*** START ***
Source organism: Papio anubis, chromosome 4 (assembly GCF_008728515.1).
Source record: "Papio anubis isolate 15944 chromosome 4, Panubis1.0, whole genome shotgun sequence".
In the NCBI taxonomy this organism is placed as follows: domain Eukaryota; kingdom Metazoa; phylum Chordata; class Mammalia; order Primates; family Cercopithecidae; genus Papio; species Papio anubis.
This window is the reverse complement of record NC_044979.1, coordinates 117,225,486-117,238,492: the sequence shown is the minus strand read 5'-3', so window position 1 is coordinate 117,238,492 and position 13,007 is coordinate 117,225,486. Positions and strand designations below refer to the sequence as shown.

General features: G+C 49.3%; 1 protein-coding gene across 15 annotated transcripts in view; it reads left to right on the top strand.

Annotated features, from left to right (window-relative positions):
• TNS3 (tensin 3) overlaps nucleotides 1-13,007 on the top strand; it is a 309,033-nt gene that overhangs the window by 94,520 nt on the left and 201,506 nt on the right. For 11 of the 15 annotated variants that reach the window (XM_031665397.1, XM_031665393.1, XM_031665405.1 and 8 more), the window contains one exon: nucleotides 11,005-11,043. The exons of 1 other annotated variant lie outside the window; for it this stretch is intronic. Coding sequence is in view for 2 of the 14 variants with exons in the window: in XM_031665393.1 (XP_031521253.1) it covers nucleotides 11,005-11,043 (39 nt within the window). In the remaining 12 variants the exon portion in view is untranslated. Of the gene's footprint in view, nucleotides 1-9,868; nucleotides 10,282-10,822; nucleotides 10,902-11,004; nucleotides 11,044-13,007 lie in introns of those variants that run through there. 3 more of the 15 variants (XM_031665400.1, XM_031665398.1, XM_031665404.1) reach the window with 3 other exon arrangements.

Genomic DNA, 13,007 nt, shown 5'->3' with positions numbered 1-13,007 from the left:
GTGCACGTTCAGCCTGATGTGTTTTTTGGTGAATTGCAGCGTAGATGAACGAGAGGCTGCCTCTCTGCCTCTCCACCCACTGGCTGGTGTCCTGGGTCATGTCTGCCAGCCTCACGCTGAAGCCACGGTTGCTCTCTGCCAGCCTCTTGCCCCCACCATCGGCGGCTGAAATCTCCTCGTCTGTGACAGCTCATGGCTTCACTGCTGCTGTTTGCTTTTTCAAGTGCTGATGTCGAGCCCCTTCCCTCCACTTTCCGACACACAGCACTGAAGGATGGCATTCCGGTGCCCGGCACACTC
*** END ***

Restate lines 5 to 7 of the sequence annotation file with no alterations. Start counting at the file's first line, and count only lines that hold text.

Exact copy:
General features: G+C 49.3%; 1 protein-coding gene across 15 annotated transcripts in view; it reads left to right on the top strand.

Annotated features, from left to right (window-relative positions):
• TNS3 (tensin 3) overlaps nucleotides 1-13,007 on the top strand; it is a 309,033-nt gene that overhangs the window by 94,520 nt on the left and 201,506 nt on the right. For 11 of the 15 annotated variants that reach the window (XM_031665397.1, XM_031665393.1, XM_031665405.1 and 8 more), the window contains one exon: nucleotides 11,005-11,043. The exons of 1 other annotated variant lie outside the window; for it this stretch is intronic. Coding sequence is in view for 2 of the 14 variants with exons in the window: in XM_031665393.1 (XP_031521253.1) it covers nucleotides 11,005-11,043 (39 nt within the window). In the remaining 12 variants the exon portion in view is untranslated. Of the gene's footprint in view, nucleotides 1-9,868; nucleotides 10,282-10,822; nucleotides 10,902-11,004; nucleotides 11,044-13,007 lie in introns of those variants that run through there. 3 more of the 15 variants (XM_031665400.1, XM_031665398.1, XM_031665404.1) reach the window with 3 other exon arrangements.